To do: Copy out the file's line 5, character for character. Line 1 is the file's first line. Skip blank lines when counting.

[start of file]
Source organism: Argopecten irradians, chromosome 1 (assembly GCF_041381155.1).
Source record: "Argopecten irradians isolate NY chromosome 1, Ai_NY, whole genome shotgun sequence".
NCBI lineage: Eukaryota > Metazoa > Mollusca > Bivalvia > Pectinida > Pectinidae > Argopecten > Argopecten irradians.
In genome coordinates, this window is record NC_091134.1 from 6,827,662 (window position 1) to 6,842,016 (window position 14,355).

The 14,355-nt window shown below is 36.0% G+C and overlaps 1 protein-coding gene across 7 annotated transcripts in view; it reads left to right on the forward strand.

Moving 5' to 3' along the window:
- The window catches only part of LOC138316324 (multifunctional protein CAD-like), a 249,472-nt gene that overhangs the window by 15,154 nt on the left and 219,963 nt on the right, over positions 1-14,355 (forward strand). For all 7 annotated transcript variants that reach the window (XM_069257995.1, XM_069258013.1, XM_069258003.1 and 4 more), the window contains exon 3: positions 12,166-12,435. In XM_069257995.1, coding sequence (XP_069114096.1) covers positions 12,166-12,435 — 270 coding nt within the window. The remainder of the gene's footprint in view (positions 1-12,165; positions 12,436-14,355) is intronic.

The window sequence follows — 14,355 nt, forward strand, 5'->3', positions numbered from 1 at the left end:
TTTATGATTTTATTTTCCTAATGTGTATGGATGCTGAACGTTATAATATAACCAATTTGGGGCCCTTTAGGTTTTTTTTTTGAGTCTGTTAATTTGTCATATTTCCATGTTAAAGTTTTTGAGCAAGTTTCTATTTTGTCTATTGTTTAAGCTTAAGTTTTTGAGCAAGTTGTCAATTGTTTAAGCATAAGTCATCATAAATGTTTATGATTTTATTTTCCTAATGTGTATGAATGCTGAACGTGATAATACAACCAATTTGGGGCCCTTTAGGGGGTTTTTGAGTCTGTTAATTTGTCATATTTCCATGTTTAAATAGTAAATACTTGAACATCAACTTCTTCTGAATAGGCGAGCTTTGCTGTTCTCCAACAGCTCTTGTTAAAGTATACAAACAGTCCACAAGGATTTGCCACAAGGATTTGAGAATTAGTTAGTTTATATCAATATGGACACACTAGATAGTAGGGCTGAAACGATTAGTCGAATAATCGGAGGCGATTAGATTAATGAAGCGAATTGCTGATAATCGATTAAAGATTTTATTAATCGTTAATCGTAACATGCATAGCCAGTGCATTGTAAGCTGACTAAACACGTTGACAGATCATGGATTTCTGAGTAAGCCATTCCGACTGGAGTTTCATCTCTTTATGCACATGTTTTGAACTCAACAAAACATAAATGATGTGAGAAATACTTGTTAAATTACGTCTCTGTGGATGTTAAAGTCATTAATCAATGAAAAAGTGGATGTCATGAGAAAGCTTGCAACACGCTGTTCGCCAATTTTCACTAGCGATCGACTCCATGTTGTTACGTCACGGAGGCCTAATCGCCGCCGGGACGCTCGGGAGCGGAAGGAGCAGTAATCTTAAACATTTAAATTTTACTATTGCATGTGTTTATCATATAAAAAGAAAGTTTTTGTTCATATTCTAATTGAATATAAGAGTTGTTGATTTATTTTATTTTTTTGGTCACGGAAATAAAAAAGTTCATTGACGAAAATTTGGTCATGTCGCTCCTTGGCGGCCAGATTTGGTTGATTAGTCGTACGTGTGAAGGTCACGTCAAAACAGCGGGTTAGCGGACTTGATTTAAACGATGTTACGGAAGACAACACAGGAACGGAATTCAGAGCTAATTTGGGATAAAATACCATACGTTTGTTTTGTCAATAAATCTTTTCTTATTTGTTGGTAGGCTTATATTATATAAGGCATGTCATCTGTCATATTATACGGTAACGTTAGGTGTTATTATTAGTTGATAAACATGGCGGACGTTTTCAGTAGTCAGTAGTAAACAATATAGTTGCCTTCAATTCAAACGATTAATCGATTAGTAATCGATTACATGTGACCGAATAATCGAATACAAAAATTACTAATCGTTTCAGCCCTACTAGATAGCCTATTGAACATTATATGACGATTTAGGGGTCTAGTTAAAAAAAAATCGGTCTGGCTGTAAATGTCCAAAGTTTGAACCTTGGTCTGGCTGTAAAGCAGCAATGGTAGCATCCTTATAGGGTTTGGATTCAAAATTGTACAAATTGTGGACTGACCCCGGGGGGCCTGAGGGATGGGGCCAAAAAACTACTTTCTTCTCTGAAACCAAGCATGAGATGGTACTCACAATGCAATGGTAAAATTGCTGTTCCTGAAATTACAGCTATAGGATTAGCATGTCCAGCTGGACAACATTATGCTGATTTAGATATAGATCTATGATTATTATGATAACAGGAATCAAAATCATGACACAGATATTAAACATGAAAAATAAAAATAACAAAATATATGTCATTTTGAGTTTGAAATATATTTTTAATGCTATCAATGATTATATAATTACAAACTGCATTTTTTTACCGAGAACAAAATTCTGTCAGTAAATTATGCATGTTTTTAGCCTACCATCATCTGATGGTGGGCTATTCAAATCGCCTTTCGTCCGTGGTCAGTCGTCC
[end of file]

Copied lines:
The 14,355-nt window shown below is 36.0% G+C and overlaps 1 protein-coding gene across 7 annotated transcripts in view; it reads left to right on the forward strand.